Researchers use moss to overcome machine-learning limitations
Deep-learning algorithms can identify objects and faces better than humans in some cases but are limited in their ability to recognize amorphous forms, like grasses and trees, that can take different shapes and sizes and are continually changing. But a team, led by Takeshi Ise at the Kyoto University in Japan, has developed a new technique that will help machines overcome these limitations, per the MIT Technology Review. The method centers on teaching machines to recognize different types of moss, a plant that doesn't take a well-defined, distinctive shape.
Why it matters: The method could be used to better recognize trees and crops in aerial photos, which would be valuable for monitoring agriculture and for conservation and land management efforts.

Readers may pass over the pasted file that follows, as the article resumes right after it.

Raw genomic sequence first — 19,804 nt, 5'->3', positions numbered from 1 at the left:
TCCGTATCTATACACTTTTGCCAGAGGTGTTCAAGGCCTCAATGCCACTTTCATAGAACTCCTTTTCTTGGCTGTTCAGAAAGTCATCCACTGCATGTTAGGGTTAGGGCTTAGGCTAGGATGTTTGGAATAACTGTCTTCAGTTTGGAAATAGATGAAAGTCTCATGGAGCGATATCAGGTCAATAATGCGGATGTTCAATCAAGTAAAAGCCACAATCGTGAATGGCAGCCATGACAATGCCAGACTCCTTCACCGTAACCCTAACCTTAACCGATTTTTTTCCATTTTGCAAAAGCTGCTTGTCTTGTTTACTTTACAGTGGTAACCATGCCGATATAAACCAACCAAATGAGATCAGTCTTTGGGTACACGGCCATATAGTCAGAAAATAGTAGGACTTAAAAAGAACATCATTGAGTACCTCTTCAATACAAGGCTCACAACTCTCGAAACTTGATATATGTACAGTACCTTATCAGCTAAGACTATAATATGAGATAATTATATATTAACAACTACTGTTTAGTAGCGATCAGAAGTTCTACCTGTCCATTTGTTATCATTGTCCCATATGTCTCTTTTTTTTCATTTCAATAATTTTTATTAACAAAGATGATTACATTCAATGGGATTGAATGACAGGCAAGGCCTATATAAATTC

How they did it: Ise and his team started by photographing three different types of moss, both individually and in places where they were grouped with other plants. They then worked to create an algorithm that could distinguish the different types of moss by meticulously labeling the different versions and feeding it into the deep-learning machine.
The results: The algorithm quickly learned to identify each type of moss when grouped among others in a single image. "The model correctly classified test images with accuracy more than 90%," the team said.
Limitations of study: The algorithm recognized some types of moss better than others. For example, the types of moss that are more amorphous with less defined forms of growth were harder to identify than those that had a more distinctive shape. But the team said they plan to continue improving the accuracy of their method by experimenting with how the photos are taken.